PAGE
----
The oceans provide many important functions within the Earth system including strong coupling with weather and climate dynamics, providing food and energy resources, and supporting trade and commerce. To understand the complex ocean environment better, multiple disciplines need to collaborate.

The goal of the Ocean Observation Research Coordination Network (RCN) is to foster a broad, multi-disciplinary dialogue, enabling more effective use of ocean observing systems. RCN will motivate new research outcomes, provide wider visibility for the value and impacts of ocean observations and encourage a new generation of scientists to focus on the oceans and their challenges.

Happenings around the RCN

The Open Data Working Group (WG) published a paper on its finding and recommendations for open data.

The Working Group on synergies of Remote Sensing and In Situ ocean observations issued a report and recommendations for “A Modern Coastal Ocean Observing System Using Data from Advanced Satellite and In Situ Sensors – An Example” which looks at the next decade of observations in the context of coastal dynamics. A working group on sensors for ocean biology is examining the state of the art and trends for sensors and observations.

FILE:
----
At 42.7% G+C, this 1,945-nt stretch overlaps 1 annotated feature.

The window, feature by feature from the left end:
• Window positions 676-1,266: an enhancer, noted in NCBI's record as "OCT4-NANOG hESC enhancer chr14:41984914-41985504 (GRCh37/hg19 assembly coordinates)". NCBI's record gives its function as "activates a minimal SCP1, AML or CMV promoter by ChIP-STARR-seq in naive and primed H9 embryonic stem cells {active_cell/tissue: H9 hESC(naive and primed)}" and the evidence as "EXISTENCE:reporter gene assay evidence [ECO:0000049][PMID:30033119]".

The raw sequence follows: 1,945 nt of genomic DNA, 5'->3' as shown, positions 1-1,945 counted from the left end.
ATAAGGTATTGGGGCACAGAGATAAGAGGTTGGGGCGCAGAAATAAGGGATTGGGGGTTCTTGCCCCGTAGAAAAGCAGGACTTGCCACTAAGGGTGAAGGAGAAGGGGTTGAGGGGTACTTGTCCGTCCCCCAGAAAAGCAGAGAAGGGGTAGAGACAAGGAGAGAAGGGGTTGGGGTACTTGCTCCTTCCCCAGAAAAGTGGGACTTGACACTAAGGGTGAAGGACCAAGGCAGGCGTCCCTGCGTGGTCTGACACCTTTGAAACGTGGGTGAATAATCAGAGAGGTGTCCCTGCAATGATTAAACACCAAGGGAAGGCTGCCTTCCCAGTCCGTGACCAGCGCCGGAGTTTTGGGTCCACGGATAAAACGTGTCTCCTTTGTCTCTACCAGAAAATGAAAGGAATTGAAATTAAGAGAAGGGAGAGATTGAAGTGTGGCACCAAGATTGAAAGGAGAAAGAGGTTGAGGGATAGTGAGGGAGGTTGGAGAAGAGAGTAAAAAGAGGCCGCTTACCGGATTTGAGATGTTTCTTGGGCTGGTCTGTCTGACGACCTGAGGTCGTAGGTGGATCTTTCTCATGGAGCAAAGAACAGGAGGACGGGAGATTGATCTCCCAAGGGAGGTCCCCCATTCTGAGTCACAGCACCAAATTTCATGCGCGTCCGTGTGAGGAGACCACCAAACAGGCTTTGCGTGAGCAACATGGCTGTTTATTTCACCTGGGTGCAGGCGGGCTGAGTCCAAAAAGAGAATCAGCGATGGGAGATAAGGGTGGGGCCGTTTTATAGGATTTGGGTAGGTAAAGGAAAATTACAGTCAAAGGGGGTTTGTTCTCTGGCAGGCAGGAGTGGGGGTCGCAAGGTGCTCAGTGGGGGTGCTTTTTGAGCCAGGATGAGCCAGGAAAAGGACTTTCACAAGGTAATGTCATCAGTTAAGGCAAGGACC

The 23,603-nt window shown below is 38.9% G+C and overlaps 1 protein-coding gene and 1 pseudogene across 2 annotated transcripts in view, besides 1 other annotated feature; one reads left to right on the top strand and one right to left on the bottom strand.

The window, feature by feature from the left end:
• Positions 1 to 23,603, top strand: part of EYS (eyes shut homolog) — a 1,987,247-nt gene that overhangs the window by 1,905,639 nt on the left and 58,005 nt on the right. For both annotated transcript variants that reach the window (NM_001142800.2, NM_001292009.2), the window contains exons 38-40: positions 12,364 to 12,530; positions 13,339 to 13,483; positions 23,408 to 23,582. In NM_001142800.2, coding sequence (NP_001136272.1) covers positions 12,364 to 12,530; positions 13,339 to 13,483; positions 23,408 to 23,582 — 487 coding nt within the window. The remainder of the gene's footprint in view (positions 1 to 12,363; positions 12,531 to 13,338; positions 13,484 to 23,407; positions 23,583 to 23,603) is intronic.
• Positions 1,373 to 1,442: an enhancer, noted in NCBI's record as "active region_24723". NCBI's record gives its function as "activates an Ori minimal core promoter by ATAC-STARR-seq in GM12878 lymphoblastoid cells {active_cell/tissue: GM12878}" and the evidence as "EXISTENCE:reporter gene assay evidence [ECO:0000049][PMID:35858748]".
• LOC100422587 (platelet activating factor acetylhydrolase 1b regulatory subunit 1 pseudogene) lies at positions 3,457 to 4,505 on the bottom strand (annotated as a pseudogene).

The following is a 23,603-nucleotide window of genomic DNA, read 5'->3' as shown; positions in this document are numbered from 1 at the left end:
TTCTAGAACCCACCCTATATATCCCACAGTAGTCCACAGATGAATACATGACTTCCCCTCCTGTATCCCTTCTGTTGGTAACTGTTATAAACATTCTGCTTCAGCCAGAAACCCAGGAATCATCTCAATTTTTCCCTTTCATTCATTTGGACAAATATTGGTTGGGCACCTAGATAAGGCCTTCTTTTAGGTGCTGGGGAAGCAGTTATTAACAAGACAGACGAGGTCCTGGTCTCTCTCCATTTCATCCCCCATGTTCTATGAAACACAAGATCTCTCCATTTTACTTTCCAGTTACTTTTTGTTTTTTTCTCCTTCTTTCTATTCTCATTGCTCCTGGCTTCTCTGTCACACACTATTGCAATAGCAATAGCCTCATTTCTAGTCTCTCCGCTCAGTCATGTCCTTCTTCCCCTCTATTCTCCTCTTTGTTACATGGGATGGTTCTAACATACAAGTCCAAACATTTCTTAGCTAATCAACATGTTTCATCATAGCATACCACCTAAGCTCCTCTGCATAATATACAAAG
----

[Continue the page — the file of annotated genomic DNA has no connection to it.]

A Biological Integration and Observation (BIO) Task Team study sponsored by the IOOC has analyzed essential ocean variables for biology.

Does citizen science make significant contributions to scientific ocean research? This question is being addressed by an RCN citizen science working group.

Don’t miss our latest webinar in the Ocean Mysteries Series.

If you are interested in participating or want further information, contact Sandy Williams.